Case-ready packaging carries a heavy load. It’s tasked with representing the product and its values, protecting food safety, preventing color discoloration and prolonging shelf life. And refinements to packaging technology only continue to evolve.

“Our labels are used to tell a story and invite a dialogue with our consumers,” says Michael Forrest, CEO Americas at Thomas Foods International, USA, in Swedesboro, N.J. “Labels are a great billboard to tell our personal brand story, our rich history of family farms and pasture-raised lamb, beef and veal, as well as our unique features and benefits.”

Packaging — whether it’s on modified-atmosphere packaging trays, chub packages or brick packages — is one of the first aspects consumers will notice about the product.

“With today’s technology, we can continue to interact with our consumers via the label to further nurture the relationship with a call to action for our website where we share recipes, how-to videos and garner product feedback,” Forrest says.

This information is critical for shoppers looking for products that meet their values. “The target audience for our product is a consumer who prefers claims like natural or no added hormones,” says Nick Lahm, production manager at Certified Piedmontese Beef, in Lincoln, Neb. “We use graphic labels to communicate our benefits and distinguish us from other programs. On our value-added items, we are able to tell a short story about our product that includes differentiators such as breed characteristics and how the cattle were raised.” 

Creating the perfect package

Packaging certainly educates consumers about the product within, but consumers can also benefit from learning more about the packaging itself. In recent years, much progress has been made with case-ready materials that utilize modified-atmosphere packaging (MAP). While this packaging prolongs shelf life and prevents color discoloration, it can also appear to do the opposite to uneducated shoppers, sometimes emitting a gassy smell when opened and briefly imparting a brown color to ground beef.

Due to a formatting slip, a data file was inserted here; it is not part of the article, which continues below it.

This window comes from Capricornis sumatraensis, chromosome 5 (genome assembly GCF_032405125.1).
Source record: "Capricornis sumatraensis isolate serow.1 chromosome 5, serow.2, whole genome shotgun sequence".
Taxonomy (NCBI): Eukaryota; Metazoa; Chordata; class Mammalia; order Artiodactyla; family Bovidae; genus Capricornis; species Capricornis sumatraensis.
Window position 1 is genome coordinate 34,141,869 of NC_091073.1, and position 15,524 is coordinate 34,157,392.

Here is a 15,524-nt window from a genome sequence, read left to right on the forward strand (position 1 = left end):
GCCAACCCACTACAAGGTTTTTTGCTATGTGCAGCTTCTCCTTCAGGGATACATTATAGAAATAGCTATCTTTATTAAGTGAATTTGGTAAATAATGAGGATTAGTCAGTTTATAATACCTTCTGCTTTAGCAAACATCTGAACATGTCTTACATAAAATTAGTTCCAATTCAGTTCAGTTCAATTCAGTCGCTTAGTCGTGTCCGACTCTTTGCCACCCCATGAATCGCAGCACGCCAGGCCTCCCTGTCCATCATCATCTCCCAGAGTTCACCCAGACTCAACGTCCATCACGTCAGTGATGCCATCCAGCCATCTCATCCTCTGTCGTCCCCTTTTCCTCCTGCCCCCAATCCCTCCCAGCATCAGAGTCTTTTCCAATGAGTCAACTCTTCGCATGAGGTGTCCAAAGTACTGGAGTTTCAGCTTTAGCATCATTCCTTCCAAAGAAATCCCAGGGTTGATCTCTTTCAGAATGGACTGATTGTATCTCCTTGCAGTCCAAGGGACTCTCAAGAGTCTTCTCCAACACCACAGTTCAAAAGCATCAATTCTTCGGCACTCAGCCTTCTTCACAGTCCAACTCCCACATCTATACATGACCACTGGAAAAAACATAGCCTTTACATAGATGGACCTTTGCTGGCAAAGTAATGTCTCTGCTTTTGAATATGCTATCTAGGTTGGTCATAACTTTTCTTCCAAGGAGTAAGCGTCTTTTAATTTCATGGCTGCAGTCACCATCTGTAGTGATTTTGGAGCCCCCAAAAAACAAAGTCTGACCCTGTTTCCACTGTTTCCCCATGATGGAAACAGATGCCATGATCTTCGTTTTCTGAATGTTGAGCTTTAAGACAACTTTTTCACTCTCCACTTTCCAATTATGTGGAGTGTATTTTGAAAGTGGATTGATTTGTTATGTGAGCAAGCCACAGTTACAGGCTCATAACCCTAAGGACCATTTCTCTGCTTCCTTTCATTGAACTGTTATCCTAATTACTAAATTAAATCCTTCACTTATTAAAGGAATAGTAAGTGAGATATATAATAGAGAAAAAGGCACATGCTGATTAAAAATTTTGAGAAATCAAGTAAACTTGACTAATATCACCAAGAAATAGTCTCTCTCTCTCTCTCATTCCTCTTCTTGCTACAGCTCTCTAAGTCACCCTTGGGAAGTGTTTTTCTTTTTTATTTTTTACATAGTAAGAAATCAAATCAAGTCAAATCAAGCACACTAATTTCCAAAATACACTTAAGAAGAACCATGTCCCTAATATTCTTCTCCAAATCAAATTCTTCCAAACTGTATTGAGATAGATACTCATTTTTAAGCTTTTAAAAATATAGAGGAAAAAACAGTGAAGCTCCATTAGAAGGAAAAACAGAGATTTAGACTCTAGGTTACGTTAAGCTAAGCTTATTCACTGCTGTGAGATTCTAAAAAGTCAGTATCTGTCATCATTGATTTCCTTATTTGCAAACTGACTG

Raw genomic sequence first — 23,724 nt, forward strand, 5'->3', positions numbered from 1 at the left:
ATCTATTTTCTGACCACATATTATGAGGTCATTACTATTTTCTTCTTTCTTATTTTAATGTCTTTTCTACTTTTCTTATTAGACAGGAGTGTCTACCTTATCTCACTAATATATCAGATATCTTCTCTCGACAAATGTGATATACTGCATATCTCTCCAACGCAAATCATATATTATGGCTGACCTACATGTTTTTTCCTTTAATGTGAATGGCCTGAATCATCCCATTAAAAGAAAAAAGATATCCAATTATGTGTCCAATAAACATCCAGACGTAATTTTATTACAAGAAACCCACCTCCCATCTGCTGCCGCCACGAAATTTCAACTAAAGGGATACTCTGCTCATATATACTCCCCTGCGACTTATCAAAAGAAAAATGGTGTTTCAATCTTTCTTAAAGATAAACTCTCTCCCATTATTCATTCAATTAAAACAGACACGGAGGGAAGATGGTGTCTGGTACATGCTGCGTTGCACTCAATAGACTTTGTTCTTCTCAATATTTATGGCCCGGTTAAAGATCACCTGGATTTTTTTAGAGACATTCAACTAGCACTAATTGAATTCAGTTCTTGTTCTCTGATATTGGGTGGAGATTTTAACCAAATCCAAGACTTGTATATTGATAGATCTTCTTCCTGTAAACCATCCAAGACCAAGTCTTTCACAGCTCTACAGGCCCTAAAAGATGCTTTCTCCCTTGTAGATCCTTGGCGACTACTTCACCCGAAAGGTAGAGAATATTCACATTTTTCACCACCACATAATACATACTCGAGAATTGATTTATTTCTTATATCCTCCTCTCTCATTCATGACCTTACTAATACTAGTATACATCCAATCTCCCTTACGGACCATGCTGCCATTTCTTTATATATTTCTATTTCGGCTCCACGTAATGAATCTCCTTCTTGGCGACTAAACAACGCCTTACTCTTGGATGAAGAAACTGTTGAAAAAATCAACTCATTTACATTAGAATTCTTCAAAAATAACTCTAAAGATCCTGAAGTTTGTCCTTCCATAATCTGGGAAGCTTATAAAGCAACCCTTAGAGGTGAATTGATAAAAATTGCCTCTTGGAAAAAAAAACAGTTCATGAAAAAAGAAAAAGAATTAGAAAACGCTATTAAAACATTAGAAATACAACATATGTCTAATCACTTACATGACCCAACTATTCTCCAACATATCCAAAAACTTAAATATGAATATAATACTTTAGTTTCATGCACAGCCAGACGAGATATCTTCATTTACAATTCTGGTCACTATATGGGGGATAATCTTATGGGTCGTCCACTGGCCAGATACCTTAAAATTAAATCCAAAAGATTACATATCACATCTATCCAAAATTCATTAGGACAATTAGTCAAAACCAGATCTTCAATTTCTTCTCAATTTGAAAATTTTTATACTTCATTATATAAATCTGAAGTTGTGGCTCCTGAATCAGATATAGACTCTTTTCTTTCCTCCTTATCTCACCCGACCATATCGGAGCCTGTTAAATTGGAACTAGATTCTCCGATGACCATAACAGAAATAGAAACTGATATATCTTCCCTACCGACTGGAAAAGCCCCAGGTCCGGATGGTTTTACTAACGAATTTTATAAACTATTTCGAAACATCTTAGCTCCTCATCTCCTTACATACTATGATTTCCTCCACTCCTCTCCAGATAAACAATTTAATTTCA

MAP allows companies to better control the environment their case-ready meat or poultry resides in before purchase, while another common tool — vacuum packaging — works by removing all gases.

With MAP, a mix of gases including carbon monoxide are injected into the case-ready package to create an optimal atmosphere: maintain product color, control humidity, slow decomposition and prevent microbial growth.

“MAP is a great technology, but manufacturers also have to first put a quality product in the package, too,” says Edward Mills, Ph.D., associate professor of meat science at Pennsylvania State University, in University Park. “It has to be kept cold and not have microbial organisms, rather than just slowing their growth.” Today, manufacturers are refining the gas mix inside the package, Mills says. Master packs or bags further assist with MAP technology. They are used to hold individually wrapped, non-barrier trays; then as much oxygen as possible is flushed out of the bag (to delay oxidation); carbon dioxide and nitrogen are added; and lastly oxygen scavengers are included to keep oxygen out of the sealed packages. Retailers can then open the packs as needed to restock the meat and poultry case. As long as the master pack is kept refrigerated and closed, the individually wrapped products’ shelf life should be good for 30 days.

“From a consumer point of view, master packs are a big step forward, because the product and film both look good,” says Mills. 

Modifying consumer expectations

Because poultry isn’t as sensitive to color changes as meat, it’s able to use a variety of packaging systems, says Mills, such as MAP, controlled-atmosphere packaging and active and intelligent packaging.

“The challenge with individually wrapped trays is to get the gas mix just right — and keep it right,” says Mills. “They are more sensitive to variations in gas composition.”

All systems are sensitive, however, to any degree of gas leakage. “MAP provides a greater opportunity to put oxygen scavengers in the master pack” to prevent color changes (or browning) caused by oxidation, Mills says.

As manufacturers increasingly move to MAP systems, consumers will have to learn to trust the sell-by dates on packaging rather than just its appearance. “With MAP, product color is not an indication of freshness,” Mills says. NP

For more information about case-ready packaging, visit the folling suppliers:

Apex Packaging Solutions 

Bunzl Processor Division/KochSupplies 

Flair Flexible Packaging Corp. 

Harpak-ULMA Packaging LLC 

Middleby Food Processing and Packaging

Multivac Inc.

Novipax LLC


Progressive Packaging Inc.